iconEuler Home

Sum of m Dice Throws

It is a very old exercise to compute the probability to get a given sum s in a given number m of dice throws. E.g., for two throws the combinations, which yield the sum of 7 are

Sum of Dice Throws

The total number of combinations is 1/36. This yields chance of 1/6 to get the sum of 7.

We can simulate that in Euler. For this, we take a matrix of nx2 dice throws, sum the rows, make that a row vector, and count the multiplicities of 2 to 12.

>n=1000000; D=sum(randint(n,2,6))'; c=getmultiplicities(2:12,D); c/n
[0.02805,  0.055958,  0.083095,  0.111181,  0.139039,  0.166,
0.139126,  0.111384,  0.083124,  0.055471,  0.027572]

The 6th value belongs to the sum 7, and it should be close to 1/6.

>(c/n)[6], 1/6
0.166
0.166666666667

We get the following experimental fractions for each sum from our sample.

>columnsplot(c/n,lab=2:12):

Sum of Dice Throws

Exact Frequencies

Our first approach to get the exact frequencies of sums in m dice throws involves a function, which creates all possible dice throws and calls another function f$ for each. This is the same approach as in the permutation utilities of Euler. See

Permutations

Our function is recursive.

>function forAllRek (f$,n,x,k) ...
 ## create all combinations of 1 to n in
 ## x[1:k]. For each combination, call f$(x).
 
 if k>1 then
    loop 1 to n
        x[k]=#;
        forAllRek(f$,n,x,k-1);
    end
 else
    loop 1 to n
        x[1]=#;
        f$(x);
    end;
 endif;
 endfunction

We call this starting with k=m.

>function forAll (f$,n,m) ...
 x=zeros(1,m);
 forAllRek(f$,n,x,m);
 endfunction

Let us test by simply printing the combination.

>function pr (x) ...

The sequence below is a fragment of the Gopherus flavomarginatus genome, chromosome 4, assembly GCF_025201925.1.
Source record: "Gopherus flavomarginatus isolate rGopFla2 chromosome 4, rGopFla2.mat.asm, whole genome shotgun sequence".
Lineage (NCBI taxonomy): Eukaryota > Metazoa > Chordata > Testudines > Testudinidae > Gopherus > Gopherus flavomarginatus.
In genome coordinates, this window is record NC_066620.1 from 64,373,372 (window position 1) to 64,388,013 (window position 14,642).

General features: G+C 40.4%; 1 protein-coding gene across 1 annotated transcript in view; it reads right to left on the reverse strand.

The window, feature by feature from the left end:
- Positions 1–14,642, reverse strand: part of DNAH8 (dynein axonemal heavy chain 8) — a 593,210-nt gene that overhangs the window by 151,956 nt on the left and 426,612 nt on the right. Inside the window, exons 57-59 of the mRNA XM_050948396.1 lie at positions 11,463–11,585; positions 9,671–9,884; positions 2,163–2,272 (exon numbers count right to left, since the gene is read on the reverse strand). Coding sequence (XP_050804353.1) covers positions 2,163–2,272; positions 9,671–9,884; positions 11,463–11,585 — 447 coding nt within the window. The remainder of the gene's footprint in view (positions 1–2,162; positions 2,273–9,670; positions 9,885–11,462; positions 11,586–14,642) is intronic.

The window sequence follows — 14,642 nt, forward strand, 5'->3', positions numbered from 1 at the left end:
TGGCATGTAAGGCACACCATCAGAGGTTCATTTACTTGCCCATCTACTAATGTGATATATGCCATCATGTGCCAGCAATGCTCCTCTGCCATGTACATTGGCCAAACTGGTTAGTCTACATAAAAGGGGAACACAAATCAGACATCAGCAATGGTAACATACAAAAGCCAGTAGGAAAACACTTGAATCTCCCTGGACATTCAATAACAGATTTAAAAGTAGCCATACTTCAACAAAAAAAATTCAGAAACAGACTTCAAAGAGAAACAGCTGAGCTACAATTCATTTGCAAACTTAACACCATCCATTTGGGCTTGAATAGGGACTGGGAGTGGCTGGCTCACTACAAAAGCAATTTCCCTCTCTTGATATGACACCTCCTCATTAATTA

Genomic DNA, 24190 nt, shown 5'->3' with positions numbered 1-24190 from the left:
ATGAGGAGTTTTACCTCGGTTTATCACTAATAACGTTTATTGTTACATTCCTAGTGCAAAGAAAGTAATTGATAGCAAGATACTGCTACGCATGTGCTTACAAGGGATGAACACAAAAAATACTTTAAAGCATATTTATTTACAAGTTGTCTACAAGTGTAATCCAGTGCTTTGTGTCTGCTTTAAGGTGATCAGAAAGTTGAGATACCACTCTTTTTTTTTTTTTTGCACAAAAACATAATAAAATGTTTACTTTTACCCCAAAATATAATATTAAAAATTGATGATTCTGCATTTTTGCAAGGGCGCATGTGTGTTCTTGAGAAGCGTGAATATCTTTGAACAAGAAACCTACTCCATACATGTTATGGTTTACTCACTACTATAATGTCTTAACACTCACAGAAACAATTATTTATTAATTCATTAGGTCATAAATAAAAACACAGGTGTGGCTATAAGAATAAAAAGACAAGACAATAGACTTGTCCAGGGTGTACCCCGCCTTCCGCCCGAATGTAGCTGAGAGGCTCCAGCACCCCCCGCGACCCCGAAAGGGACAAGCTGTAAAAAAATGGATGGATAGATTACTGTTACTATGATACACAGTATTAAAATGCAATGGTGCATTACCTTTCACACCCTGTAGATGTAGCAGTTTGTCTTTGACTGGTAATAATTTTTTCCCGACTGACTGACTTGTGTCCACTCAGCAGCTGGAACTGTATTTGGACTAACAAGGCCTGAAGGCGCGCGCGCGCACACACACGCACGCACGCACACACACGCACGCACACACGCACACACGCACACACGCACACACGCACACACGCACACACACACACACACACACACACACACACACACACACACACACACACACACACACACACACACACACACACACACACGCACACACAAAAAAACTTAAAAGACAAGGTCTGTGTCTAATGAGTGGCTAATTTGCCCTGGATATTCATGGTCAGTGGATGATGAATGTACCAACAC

x,
 endfunction
>forAll("pr",6,2)
[1,  1]
[2,  1]
[3,  1]
[4,  1]
[5,  1]
[6,  1]
[1,  2]
[2,  2]
[3,  2]
[4,  2]
[5,  2]
[6,  2]
[1,  3]
[2,  3]
[3,  3]
[4,  3]
[5,  3]
[6,  3]
[1,  4]
[2,  4]
[3,  4]
[4,  4]
[5,  4]
[6,  4]
[1,  5]
[2,  5]
[3,  5]
[4,  5]
[5,  5]
[6,  5]
[1,  6]
[2,  6]
[3,  6]
[4,  6]
[5,  6]
[6,  6]

That worked.

Now let us increase a vector v[s] by 1 for each combination x, which has the sum s. We use a global vector v$$ for this.

For simplicity, we take the dice values as 0 to n-1. So we use x-1 instead of x.

>function sumup (x) ...
 s=sum(x-1)+1;
 v$$[s]=v$$[s]+1;
 endfunction

The following function initializes v$$ and does the job.

>function getsums (n,m) ...
 v$$=zeros(1,m*(n-1)+1);
 forAll("sumup",n,m);
 return v$$;
 endfunction

Here are the number of times, each sum from 0 to 10 appeared. We know that the 6th values must be 6.

>getsums(6,2)
[1,  2,  3,  4,  5,  6,  5,  4,  3,  2,  1]

We can plot this, carefully labelling from 2 to 12.

>k=2; columnsplot(getsums(6,k),lab=k:6*k):

Sum of Dice Throws

Here is the result for three dice throws.

>k=3; columnsplot(getsums(6,k),lab=k:6*k):

Sum of Dice Throws

For 6 dice throws, we can get numbers from 6 to 36.

>k=6; columnsplot(getsums(6,k),lab=(0:5*k)+k,width=0.1):

Sum of Dice Throws

The result looks normally distributed. In fact, the central limit theorem tells us, that a normalized sum of equal random variables converges to the 0-1-normal Gauss distribution.

Here, we have the following numbers.

>z=1:6
[1,  2,  3,  4,  5,  6]

The mean value is 3.5.

>sum(z)/6
3.5

The variance of one dice throw is 35/12.

>fraction sum((z-3.5)^2)/6
35/12

Now, we can plot the distribution and add the correct normal distribution with mean k*3.5, and variance k*35/12.

>k=6; v=getsums(6,k); ...
 plot2d((k:6*k)-0.5,v/sum(v),>bar); ...
 plot2d("qnormal(x,k*3.5,sqrt(k*35/12))",>add,color=red):

Sum of Dice Throws

Faster

Of course, the recursive function is not the most speedy way to get the frequencies. However, it requires a bit of thinking to get a faster algorithm.

The idea is the following.

Assume, we know the frequencies for m-1 dice throws. Then a sum of s in m dice throws can occur, if the previous m-1 dice throws had sums s-5 to s, and correspondingly the current dice throw was 0 to 5. So

Sum of Dice Throws

which is a nice iterative algorithm. Euler lets us take the sum of 6 adjacent values in a vector by folding with [1,1,1,1,1,1]. We need to extend the vector with 0 to the left and right before the folding, which is correct, since those numbers are impossible to get in m-1 dice throws.

>function getv (n,m=6) ...
 v=ones(1,m);
 for k=2 to n;
    v=fold(zeros(1,m-1)|v|zeros(1,m-1),ones(1,m));
 end;
 return v;
 endfunction

The result is the same, but many times faster.

>getv(6)
[1,  6,  21,  56,  126,  252,  456,  756,  1161,  1666,  2247,  2856,
3431,  3906,  4221,  4332,  4221,  3906,  3431,  2856,  2247,  1666,
1161,  756,  456,  252,  126,  56,  21,  6,  1]

Euler Home